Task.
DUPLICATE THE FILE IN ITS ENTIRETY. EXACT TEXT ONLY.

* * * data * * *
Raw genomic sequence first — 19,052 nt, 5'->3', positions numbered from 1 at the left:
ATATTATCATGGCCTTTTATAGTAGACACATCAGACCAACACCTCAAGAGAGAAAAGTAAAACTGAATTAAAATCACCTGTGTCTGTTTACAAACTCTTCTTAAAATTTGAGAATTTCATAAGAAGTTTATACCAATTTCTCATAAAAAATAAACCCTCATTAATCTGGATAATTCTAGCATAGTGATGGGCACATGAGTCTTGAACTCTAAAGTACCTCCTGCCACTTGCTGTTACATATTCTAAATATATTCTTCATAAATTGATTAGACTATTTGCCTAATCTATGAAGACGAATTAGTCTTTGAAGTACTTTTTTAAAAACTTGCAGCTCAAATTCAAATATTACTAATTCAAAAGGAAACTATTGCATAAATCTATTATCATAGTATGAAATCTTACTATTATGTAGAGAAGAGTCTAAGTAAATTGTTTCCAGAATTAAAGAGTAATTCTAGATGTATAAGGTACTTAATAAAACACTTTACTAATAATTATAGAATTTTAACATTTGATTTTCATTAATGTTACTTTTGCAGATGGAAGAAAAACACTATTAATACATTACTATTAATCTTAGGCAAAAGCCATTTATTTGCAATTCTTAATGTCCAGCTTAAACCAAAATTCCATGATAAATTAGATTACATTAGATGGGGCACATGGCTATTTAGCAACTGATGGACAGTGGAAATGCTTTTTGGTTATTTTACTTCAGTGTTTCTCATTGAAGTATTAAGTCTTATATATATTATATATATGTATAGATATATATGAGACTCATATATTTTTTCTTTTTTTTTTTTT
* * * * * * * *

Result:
Raw genomic sequence first — 19,052 nt, 5'->3', positions numbered from 1 at the left:
ATATTATCATGGCCTTTTATAGTAGACACATCAGACCAACACCTCAAGAGAGAAAAGTAAAACTGAATTAAAATCACCTGTGTCTGTTTACAAACTCTTCTTAAAATTTGAGAATTTCATAAGAAGTTTATACCAATTTCTCATAAAAAATAAACCCTCATTAATCTGGATAATTCTAGCATAGTGATGGGCACATGAGTCTTGAACTCTAAAGTACCTCCTGCCACTTGCTGTTACATATTCTAAATATATTCTTCATAAATTGATTAGACTATTTGCCTAATCTATGAAGACGAATTAGTCTTTGAAGTACTTTTTTAAAAACTTGCAGCTCAAATTCAAATATTACTAATTCAAAAGGAAACTATTGCATAAATCTATTATCATAGTATGAAATCTTACTATTATGTAGAGAAGAGTCTAAGTAAATTGTTTCCAGAATTAAAGAGTAATTCTAGATGTATAAGGTACTTAATAAAACACTTTACTAATAATTATAGAATTTTAACATTTGATTTTCATTAATGTTACTTTTGCAGATGGAAGAAAAACACTATTAATACATTACTATTAATCTTAGGCAAAAGCCATTTATTTGCAATTCTTAATGTCCAGCTTAAACCAAAATTCCATGATAAATTAGATTACATTAGATGGGGCACATGGCTATTTAGCAACTGATGGACAGTGGAAATGCTTTTTGGTTATTTTACTTCAGTGTTTCTCATTGAAGTATTAAGTCTTATATATATTATATATATGTATAGATATATATGAGACTCATATATTTTTTCTTTTTTTTTTTTT